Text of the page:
A Life of Faithfulness: St. Dominic’s Monastery, Linden, VA

9552_Linden-courtyard-628x344

St. Dominic’s Monastery has quite a rich history. Having traveled coast to coast, the Dominican nuns, now settled in Linden, VA, have weathered many storms. Yet through each storm, the nuns persevered with a virtue that stands out above the rest—faithfulness to their monastic calling.

In 1906, a small group of Dominican nuns set out from Union City, NJ and traveled to Baker City, OR to establish the new St. Dominic’s Monastery. After only a few years in Oregon, the local bishop asked them to take up apostolic work, and it became clear to the nuns that if they were to remain faithful to the monastic life, they would have to relocate. So in 1909, they moved to La Crosse, WI hoping there to find a home for a stable monastic life.

After many faithful years of prayer and contemplation in Wisconsin, the Spirit began to stir the nuns to make another courageous decision.  By 1984, they were once again packing up for a move, but this time the cause wasn’t exterior. Rather, it was an interior movement of the Holy Spirit asking them to examine the Church’s teachings on the monastic life. In particular, the teachings of the Vatican II decree Perfectae caritatis (1965) and the instruction Venite seorsum (1969) led the nuns to wonder whether their current situation in La Crosse would end up playing out for the best. Chaplains had been becoming harder and harder to come by, and this was causing a particular strain, especially during the Triduum. Thus, they realized that to be faithful to the Church’s teachings on the religious life, they would need to move once again. This time, they headed to Washington, DC.

St. Dominic’s Monastery took up temporary residence in a rehabilitated house in Northwest DC. Here, the fathers from the Dominican House of Studies were able to serve the nuns, and the nuns were able to continue studying ecclesiastical documents on the nature of the religious life. In 1996, Bl. John Paul II issued Vita consecrata, and in 1999 Verbi sponsa was issued. Both of these documents allowed the nuns to continue to deepen their understanding of the spirit of the monastic life and to discern where the Spirit was calling them.

Thus, when land in the Shenandoah Mountains became available in 2005, they seized the opportunity to move from their temporary city dwelling to a quieter and more peaceful country abode. At that point, they traveled north where they lived with the Dominican Nuns of the Monastery of the Mother of God while their new monastery was under construction. And finally, in 2008, although not all the phases of construction were complete, the new St. Dominic’s Monastery in Linden was inhabited by the nuns, and enclosed by Bishop Paul Loverde. Situated atop Blue Mountain, overlooking the Shenandoah Valley, the monastery offers the nuns an ideal setting to take up the monastic life. Since their relocation to Linden, the nuns have continued to discern how they are called to be faithful—this time by re-appropriating ancient elements of the Dominican monastic life. Thus, they have begun to follow the classic monastic horarium with its middle-of-the-night Office. They have donned the wimple and wide veil, and they have taken up the long monastic Lent, which runs from the Triumph of the Cross on September 14th until Easter.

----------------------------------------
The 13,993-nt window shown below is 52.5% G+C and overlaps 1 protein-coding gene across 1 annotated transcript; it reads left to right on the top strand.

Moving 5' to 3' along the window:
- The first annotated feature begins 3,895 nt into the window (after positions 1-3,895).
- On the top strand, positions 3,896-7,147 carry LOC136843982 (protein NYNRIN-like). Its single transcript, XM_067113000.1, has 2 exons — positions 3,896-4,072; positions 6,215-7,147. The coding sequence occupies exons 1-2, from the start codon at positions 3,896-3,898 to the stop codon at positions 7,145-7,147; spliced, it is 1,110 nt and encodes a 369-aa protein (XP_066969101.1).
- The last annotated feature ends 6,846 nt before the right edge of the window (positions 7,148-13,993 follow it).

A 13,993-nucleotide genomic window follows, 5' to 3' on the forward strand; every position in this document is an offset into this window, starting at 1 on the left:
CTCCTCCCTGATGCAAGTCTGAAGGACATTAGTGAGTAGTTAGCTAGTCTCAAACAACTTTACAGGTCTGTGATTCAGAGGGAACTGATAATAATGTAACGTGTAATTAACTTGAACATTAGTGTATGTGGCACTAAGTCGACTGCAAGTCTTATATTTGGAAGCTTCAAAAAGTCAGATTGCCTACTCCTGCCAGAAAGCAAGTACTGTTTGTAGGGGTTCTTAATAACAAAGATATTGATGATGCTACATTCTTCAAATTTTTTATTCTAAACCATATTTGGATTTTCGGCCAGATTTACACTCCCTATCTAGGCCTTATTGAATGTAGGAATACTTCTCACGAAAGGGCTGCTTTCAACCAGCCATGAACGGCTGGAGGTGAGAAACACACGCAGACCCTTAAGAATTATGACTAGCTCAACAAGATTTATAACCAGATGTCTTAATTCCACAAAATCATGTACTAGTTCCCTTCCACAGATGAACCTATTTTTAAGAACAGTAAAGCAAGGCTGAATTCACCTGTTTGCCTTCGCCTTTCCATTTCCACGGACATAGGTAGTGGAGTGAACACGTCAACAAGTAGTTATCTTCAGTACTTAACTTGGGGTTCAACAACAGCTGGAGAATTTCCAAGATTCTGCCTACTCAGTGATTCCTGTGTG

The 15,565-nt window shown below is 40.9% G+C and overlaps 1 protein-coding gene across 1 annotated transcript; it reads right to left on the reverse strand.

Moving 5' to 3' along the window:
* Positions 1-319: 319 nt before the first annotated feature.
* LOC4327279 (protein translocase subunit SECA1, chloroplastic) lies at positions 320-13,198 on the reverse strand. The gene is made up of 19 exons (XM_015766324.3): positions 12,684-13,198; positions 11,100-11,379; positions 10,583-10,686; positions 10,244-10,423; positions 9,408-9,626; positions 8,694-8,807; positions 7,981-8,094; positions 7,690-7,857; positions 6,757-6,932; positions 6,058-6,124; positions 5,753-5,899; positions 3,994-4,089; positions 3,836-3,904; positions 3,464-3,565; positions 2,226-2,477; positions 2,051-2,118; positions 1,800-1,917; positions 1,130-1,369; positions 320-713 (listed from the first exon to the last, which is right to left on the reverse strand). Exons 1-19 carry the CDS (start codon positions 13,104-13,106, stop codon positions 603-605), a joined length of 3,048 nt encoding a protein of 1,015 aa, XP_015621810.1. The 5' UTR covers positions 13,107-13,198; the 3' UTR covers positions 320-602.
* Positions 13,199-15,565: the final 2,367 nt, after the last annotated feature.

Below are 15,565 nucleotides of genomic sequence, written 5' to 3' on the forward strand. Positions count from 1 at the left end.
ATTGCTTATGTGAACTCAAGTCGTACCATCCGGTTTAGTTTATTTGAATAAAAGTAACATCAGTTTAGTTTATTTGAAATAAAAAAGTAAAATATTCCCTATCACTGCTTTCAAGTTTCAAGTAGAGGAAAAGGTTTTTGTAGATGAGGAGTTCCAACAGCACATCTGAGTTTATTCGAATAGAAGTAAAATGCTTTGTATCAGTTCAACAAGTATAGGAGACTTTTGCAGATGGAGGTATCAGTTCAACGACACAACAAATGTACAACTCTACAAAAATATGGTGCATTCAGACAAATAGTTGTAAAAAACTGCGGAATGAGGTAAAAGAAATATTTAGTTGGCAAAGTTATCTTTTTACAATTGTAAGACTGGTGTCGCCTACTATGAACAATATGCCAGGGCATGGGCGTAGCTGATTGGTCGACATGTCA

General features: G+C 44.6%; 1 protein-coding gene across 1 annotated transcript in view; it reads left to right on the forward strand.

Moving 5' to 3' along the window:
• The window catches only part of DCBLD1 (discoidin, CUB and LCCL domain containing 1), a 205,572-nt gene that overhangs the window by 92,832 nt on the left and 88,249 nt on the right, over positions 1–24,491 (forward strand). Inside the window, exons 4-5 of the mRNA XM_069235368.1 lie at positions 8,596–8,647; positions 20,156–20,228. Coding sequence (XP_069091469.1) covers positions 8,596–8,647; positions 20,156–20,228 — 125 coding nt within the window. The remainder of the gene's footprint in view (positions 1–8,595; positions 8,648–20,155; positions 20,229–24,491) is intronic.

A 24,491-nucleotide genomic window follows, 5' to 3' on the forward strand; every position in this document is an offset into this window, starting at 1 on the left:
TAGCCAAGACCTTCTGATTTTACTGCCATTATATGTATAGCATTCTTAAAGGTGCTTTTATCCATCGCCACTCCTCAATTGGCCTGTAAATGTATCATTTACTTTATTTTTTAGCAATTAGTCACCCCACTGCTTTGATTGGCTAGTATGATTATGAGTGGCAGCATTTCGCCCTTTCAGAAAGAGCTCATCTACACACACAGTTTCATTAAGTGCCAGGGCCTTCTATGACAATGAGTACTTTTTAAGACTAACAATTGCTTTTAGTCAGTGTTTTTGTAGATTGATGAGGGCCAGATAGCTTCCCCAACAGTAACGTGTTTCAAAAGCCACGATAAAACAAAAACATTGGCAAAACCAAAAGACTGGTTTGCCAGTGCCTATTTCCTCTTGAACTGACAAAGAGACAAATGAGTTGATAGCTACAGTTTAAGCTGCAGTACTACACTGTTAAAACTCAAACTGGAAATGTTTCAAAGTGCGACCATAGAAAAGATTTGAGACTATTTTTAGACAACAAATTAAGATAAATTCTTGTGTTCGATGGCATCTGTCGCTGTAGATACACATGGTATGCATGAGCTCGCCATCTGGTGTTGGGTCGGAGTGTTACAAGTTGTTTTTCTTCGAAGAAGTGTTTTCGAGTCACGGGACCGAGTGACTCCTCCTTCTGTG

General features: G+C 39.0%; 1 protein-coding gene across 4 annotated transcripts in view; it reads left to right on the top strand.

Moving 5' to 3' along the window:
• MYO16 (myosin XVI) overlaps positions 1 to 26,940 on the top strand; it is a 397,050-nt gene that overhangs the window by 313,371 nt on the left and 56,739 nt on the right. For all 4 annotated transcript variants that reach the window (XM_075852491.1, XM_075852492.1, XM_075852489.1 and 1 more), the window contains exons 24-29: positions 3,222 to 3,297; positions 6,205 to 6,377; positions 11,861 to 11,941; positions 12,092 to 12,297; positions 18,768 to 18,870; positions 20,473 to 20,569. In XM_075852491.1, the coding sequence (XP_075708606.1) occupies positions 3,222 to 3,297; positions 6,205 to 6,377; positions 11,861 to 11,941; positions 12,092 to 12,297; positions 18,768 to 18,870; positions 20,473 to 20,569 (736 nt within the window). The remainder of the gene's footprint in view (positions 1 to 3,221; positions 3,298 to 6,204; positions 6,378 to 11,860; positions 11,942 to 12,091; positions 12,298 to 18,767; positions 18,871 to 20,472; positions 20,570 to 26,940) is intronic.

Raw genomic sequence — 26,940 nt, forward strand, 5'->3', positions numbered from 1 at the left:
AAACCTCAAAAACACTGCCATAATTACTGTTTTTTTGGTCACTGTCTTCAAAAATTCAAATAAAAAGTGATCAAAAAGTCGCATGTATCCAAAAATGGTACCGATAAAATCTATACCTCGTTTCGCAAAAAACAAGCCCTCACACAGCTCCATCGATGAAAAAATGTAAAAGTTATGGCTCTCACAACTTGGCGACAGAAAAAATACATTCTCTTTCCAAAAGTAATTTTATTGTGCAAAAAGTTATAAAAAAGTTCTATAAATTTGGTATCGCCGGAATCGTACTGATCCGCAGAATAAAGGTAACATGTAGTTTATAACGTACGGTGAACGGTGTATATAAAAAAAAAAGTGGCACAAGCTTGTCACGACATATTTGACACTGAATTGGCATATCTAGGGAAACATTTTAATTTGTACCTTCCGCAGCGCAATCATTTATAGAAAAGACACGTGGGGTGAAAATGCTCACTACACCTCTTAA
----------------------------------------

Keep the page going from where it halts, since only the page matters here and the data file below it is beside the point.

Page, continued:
Through it all, the life of these cloistered nuns has been based around the call to live a life of faithfulness—faithfulness to the monastic life, to the magisterium, and to the ancient traditions of the Dominican Order. May the Lord continue to bless the nuns of the Monastery of St. Dominic with a spirit of faithfulness.

Image: Cloister Garden at St. Dominic’s Monastery
For more information, please visit the monastery’s website.

You May Also Enjoy:

Religious Life and Death I once heard a priest playfully encouraging someone to think about entering religious life by telling him, “You have got to die!” A good reminder, that—both for those of us who already are consecrated religious and for those who would be: religious life requires a kind of death. In a way, of course, the same is true of every Christian’s spiritual life, starting from the moment the baptismal waters flowed over his forehead—scriptural support for t...
The Lamb and the Dumb Ox Today, the Church celebrates the feast of Saint Agnes. Among her many devotees, there stands a very special one: Saint Thomas Aquinas. You might say the Dumb Ox had a special love for this saintly lamb. Out of devotion to her, Thomas carried Agnes’s relics with him. He had recourse to Agnes and her relics on a journey, when his companion, Reginald, fell ill with a strong fever. Thomas applied Agnes’s relics to him and prayed for his healing. B...
Christ in the Bronx: Corpus Christi Monastery The Church is sometimes described as the Mystical Body of Christ, with Jesus as the head and the faithful as his members. The term Body of Christ, Corpus Christi in Latin, applies especially to the Real Presence of Our Lord in the sacrament of the Eucharist. When the faithful come to pray before the Eucharist, you can see how that Body of Christ is adored within the Body of Christ, which is the Church. At Corpus Christi Monastery in the Bronx, th...
Secular Sciences and the So-Called Liberal Arts I figured it would come up eventually, but it took until the end of the very last class. I had wrapped things up, giving a few tips about the final and a reminder about the optional review session. As the students packed up to leave, I reminded them that I would be skipping town the day after the final exam, returning here to Washington, DC, and to my studies for the priesthood, but that I would still be accessible by email. Although I mentioned ...